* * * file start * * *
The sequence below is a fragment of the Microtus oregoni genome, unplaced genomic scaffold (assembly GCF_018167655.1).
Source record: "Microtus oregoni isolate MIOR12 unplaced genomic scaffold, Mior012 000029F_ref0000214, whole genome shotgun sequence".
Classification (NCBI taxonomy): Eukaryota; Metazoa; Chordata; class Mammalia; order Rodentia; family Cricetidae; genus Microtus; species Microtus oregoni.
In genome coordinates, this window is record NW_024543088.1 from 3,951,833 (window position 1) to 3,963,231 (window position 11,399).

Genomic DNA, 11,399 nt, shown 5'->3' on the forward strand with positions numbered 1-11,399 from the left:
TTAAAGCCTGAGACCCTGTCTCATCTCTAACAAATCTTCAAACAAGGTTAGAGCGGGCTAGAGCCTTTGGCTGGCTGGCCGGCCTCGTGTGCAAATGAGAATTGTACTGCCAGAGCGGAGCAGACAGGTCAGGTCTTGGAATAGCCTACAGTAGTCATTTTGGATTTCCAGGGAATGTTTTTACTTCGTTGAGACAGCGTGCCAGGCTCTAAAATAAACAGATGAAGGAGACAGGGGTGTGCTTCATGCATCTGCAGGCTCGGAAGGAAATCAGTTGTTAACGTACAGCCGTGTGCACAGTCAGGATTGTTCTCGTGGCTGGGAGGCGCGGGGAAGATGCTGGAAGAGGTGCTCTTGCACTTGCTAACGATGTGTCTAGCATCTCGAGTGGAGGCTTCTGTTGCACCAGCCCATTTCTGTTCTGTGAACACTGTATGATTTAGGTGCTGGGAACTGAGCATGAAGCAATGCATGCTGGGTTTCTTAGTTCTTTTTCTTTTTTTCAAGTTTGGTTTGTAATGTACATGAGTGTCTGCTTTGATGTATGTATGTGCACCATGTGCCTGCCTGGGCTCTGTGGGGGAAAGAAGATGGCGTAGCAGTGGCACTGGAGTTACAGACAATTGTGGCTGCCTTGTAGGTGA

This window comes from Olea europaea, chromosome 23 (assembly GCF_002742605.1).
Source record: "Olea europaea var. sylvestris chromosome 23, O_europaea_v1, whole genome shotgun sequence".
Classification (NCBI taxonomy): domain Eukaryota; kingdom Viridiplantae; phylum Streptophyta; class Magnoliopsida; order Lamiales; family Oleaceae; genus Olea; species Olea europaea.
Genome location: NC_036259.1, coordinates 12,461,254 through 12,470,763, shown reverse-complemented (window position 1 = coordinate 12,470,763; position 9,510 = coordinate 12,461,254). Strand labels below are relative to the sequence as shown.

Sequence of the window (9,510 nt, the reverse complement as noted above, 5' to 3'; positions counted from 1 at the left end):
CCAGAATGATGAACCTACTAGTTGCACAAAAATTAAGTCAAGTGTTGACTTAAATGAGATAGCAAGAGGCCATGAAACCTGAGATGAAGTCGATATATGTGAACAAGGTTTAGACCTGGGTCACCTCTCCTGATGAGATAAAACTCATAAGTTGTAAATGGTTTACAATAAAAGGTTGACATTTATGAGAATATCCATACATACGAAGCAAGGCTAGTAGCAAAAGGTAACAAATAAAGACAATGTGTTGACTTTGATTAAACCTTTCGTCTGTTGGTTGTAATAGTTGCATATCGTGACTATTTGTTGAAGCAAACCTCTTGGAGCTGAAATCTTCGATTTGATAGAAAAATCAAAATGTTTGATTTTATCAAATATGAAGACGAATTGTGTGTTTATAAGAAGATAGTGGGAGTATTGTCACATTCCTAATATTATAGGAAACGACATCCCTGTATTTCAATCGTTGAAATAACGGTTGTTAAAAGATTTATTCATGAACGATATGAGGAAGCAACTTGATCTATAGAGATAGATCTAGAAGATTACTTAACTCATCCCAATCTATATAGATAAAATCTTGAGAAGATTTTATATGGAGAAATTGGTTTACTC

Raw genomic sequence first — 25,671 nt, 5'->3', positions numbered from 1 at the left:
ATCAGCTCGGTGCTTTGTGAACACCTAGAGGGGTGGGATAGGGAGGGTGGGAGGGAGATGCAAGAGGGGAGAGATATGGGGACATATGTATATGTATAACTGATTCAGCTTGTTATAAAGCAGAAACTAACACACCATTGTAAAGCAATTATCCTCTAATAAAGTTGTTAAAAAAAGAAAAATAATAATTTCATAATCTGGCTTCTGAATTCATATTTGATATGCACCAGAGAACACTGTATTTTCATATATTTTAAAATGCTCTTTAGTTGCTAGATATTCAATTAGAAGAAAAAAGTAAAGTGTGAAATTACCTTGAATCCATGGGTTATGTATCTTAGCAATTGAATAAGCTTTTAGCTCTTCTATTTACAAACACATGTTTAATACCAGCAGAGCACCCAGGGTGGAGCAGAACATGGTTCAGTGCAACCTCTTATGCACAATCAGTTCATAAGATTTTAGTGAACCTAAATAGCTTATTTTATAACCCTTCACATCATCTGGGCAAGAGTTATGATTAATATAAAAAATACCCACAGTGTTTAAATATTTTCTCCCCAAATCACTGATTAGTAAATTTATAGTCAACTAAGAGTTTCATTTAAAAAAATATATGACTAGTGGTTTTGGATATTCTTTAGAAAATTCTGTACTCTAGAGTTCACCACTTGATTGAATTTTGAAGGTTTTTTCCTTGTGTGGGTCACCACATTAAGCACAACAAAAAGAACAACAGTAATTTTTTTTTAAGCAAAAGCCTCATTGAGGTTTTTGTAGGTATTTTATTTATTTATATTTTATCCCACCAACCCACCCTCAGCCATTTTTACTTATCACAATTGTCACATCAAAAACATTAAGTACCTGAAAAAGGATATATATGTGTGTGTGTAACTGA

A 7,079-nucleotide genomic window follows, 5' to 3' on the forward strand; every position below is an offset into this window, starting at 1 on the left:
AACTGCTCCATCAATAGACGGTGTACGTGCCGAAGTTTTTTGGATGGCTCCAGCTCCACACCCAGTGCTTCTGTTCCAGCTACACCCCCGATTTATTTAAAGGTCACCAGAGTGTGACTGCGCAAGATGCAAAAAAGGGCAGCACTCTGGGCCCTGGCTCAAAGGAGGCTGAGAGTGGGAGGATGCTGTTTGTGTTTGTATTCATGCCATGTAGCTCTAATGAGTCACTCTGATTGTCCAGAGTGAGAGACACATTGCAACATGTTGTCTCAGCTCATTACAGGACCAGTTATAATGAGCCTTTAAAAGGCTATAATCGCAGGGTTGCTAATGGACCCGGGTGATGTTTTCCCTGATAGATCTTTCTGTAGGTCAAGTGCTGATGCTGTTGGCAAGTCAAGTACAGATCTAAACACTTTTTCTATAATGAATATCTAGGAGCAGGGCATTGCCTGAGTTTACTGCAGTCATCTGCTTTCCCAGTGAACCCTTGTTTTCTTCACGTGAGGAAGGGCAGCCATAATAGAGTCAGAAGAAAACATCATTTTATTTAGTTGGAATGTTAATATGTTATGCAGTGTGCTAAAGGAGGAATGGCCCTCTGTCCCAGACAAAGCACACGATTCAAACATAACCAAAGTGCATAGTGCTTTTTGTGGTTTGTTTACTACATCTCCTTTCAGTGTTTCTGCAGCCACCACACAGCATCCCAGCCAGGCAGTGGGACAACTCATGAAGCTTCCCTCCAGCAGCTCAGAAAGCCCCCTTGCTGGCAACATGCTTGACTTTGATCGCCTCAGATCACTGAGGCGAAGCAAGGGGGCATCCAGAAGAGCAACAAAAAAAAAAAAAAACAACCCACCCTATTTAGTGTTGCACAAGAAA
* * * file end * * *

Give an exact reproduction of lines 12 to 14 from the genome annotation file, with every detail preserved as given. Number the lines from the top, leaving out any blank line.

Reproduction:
CCAGAATGATGAACCTACTAGTTGCACAAAAATTAAGTCAAGTGTTGACTTAAATGAGATAGCAAGAGGCCATGAAACCTGAGATGAAGTCGATATATGTGAACAAGGTTTAGACCTGGGTCACCTCTCCTGATGAGATAAAACTCATAAGTTGTAAATGGTTTACAATAAAAGGTTGACATTTATGAGAATATCCATACATACGAAGCAAGGCTAGTAGCAAAAGGTAACAAATAAAGACAATGTGTTGACTTTGATTAAACCTTTCGTCTGTTGGTTGTAATAGTTGCATATCGTGACTATTTGTTGAAGCAAACCTCTTGGAGCTGAAATCTTCGATTTGATAGAAAAATCAAAATGTTTGATTTTATCAAATATGAAGACGAATTGTGTGTTTATAAGAAGATAGTGGGAGTATTGTCACATTCCTAATATTATAGGAAACGACATCCCTGTATTTCAATCGTTGAAATAACGGTTGTTAAAAGATTTATTCATGAACGATATGAGGAAGCAACTTGATCTATAGAGATAGATCTAGAAGATTACTTAACTCATCCCAATCTATATAGATAAAATCTTGAGAAGATTTTATATGGAGAAATTGGTTTACTC

Raw genomic sequence first — 25,671 nt, 5'->3', positions numbered from 1 at the left:
ATCAGCTCGGTGCTTTGTGAACACCTAGAGGGGTGGGATAGGGAGGGTGGGAGGGAGATGCAAGAGGGGAGAGATATGGGGACATATGTATATGTATAACTGATTCAGCTTGTTATAAAGCAGAAACTAACACACCATTGTAAAGCAATTATCCTCTAATAAAGTTGTTAAAAAAAGAAAAATAATAATTTCATAATCTGGCTTCTGAATTCATATTTGATATGCACCAGAGAACACTGTATTTTCATATATTTTAAAATGCTCTTTAGTTGCTAGATATTCAATTAGAAGAAAAAAGTAAAGTGTGAAATTACCTTGAATCCATGGGTTATGTATCTTAGCAATTGAATAAGCTTTTAGCTCTTCTATTTACAAACACATGTTTAATACCAGCAGAGCACCCAGGGTGGAGCAGAACATGGTTCAGTGCAACCTCTTATGCACAATCAGTTCATAAGATTTTAGTGAACCTAAATAGCTTATTTTATAACCCTTCACATCATCTGGGCAAGAGTTATGATTAATATAAAAAATACCCACAGTGTTTAAATATTTTCTCCCCAAATCACTGATTAGTAAATTTATAGTCAACTAAGAGTTTCATTTAAAAAAATATATGACTAGTGGTTTTGGATATTCTTTAGAAAATTCTGTACTCTAGAGTTCACCACTTGATTGAATTTTGAAGGTTTTTTCCTTGTGTGGGTCACCACATTAAGCACAACAAAAAGAACAACAGTAATTTTTTTTTAAGCAAAAGCCTCATTGAGGTTTTTGTAGGTATTTTATTTATTTATATTTTATCCCACCAACCCACCCTCAGCCATTTTTACTTATCACAATTGTCACATCAAAAACATTAAGTACCTGAAAAAGGATATATATGTGTGTGTGTAACTGA